- Long-term unemployment is a national emergency that belongs at the front of the line — addressing it is good economics, and the right thing to do.
- The average labor force participation rate of prime-aged men in 1980 was 94.3 percent. The rate last month? Just 88 percent.
- I would make progress with conservative health-care reforms before worrying about tax reform. It’s a bigger economic problem today — and it’s a problem that will only grow in importance over the coming years.
Yes, conservatives support lower tax rates. But should this really be a top priority for conservatives today?
Many think so. Last week, for instance, Kimberley A. Strassel offered an explanation for her support of tax reform: It would grow the economy.
But by how much? Strassel highlighted the tax reform plan put forward recently by Rep. Dave Camp, which would likely increase the size of the economy by less than one percent over the next 10 years. That’s a modest increase, but it’s not nothing — one percent of a big number is still a big number. Still, there are several problems facing the country today that are more urgent than the tax code and that, if improved, would offer greater social and economic benefit than a modestly larger economy. Herewith, three such problems.
The long-term unemployed are workers who have been out of work and looking for a job for six months or longer. There are over 3 millionlong-term unemployed workers today, representing over 2 percent of the labor force. And there are millions more workers who have left the labor force but would like a job. These workers can be thought of as idle economic resources — the economic equivalent of factories shut down or new technology ignored. The longer we leave this problem unaddressed, the greater the likelihood that this cyclical problem will become structural, leaving us with a smaller labor force and a smaller economy over the long-term. More importantly, long-term unemployment is a human tragedy, shattering lives on a mass scale.
I would employ a suite of policies to help get the long-term unemployed back to work before reforming the tax code. Long-term unemployment is a national emergency that belongs at the front of the line — addressing it is good economics, and the right thing to do.
Men of prime working age — too old to be in school and too young to be retired — are in flight from the labor force. The average labor force participation rate of prime-aged men in 1980 was 94.3 percent. The rate last month? Just 88 percent. Only 83 prime-aged men out of every 100 have a job today.
Relative to 1980, this represents a staggering decline. It is related to several serious problems: Wages are stagnant or falling for low-skilled men, and schools are failing to equip many American children and teenagers with the skills they need to command higher wages and success in the labor market.
Public policy can help. It must start with conservative solutions to reform our schools. We should also increase the generosity of the earned income tax credit (EITC) for childless workers as a way to increase labor force participation by increasing the financial rewards from work and to ensure that no one who works full time and heads a household lives in poverty. Conservatism champions earned success, which the EITC and conservative solutions to education promote. Such policies are well targeted, and are more important to society and the economy today than tax reform.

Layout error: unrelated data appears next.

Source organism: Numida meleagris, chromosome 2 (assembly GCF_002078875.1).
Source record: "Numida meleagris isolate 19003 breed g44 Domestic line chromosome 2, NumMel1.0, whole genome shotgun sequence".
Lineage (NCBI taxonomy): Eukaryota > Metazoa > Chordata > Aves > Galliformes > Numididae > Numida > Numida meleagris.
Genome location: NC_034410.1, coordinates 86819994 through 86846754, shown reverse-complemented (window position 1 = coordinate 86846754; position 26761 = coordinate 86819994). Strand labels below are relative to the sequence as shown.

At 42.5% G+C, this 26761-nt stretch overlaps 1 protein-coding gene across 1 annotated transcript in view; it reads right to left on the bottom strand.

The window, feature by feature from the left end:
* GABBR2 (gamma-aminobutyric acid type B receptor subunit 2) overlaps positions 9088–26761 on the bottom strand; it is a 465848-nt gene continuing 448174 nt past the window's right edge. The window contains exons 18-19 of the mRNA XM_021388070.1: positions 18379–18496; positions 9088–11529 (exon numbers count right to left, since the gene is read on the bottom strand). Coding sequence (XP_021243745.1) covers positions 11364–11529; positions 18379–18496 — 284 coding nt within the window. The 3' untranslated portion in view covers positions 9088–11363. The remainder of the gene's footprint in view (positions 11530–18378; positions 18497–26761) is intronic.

Our health-care system is in need of serious reforms. The Affordable Care Act is an ugly package filled with unintended consequences. One of those consequences is a significantly smaller labor force. It should be repealed and replaced with a conservative alternative. And health-care costs are projected to put Medicare and Medicaid spending on an unsustainable and destructive path, and are putting downward pressure on wages and salaries.
I would make progress with conservative health-care reforms before worrying about tax reform. It’s a bigger economic problem today — and it’s a problem that will only grow in importance over the coming years.
To be clear, we should reform our tax code along the lines these conservatives suggest. (Much better would be to replace the current system with a progressive consumption tax, as my AEI colleague Alan Viard has suggested.) In particular, we should broaden the tax base by phasing out the tax exclusion for employer-provided healthcare, the mortgage interest deduction, and the state and local tax deduction. But conservatives must prioritize their policy goals, and the rather modest economic gains from tax reform do not merit it being addressed before (at least) the three issues I discussed above.
In her column, Strassel offered criticism of “Room to Grow,” a book of policy essays published by the YG Network, to which I contributed a chapter. “Room to Grow” is not above critique, but Strassel is significantly off base. She writes that the central premise of the book is “that conservatives need to embrace government,” driven by political considerations, “to better endear themselves to the ‘middle class.’” That’s absurd. The central premise is instead that the problems and challenges of 2014 are not the same as the problems and challenges of 1980 — when, for example, the top marginal income tax rate was 70 percent — and that conservatism needs to address today’s challenges if it wants to help the economy and the nation.
With that premise I hope we all can agree.
Michael R. Strain is a resident scholar at AEI.